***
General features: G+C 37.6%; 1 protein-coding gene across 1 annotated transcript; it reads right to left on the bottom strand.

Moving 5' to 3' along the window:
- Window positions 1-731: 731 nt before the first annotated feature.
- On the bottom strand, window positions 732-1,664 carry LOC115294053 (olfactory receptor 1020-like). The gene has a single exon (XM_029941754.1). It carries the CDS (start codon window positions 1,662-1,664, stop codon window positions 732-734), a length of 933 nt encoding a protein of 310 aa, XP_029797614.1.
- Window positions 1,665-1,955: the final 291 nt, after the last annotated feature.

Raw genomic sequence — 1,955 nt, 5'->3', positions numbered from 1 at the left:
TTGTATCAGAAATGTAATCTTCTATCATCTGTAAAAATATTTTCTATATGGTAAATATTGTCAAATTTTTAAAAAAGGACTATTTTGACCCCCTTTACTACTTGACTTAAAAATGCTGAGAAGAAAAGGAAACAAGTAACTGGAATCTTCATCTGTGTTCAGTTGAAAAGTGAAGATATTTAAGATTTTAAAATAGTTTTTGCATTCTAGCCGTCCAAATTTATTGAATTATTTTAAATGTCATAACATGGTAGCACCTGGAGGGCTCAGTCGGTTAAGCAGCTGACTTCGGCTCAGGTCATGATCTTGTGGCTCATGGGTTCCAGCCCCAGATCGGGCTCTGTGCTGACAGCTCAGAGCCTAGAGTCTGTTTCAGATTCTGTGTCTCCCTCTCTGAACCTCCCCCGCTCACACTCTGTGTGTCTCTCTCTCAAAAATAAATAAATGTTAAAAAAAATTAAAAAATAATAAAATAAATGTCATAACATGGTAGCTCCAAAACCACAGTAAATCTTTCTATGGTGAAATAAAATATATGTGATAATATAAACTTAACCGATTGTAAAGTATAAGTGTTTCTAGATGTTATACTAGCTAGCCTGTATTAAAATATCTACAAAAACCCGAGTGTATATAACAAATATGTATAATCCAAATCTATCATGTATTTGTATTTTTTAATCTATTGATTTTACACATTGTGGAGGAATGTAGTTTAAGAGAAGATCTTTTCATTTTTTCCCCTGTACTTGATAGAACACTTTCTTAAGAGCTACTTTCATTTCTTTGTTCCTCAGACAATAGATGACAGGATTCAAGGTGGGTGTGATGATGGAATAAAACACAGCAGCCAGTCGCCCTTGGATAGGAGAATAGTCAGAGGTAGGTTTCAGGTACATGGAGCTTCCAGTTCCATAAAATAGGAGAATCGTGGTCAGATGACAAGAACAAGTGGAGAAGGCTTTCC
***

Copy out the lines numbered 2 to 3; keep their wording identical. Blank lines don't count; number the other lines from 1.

Moving 5' to 3' along the window:
- Window positions 1-731: 731 nt before the first annotated feature.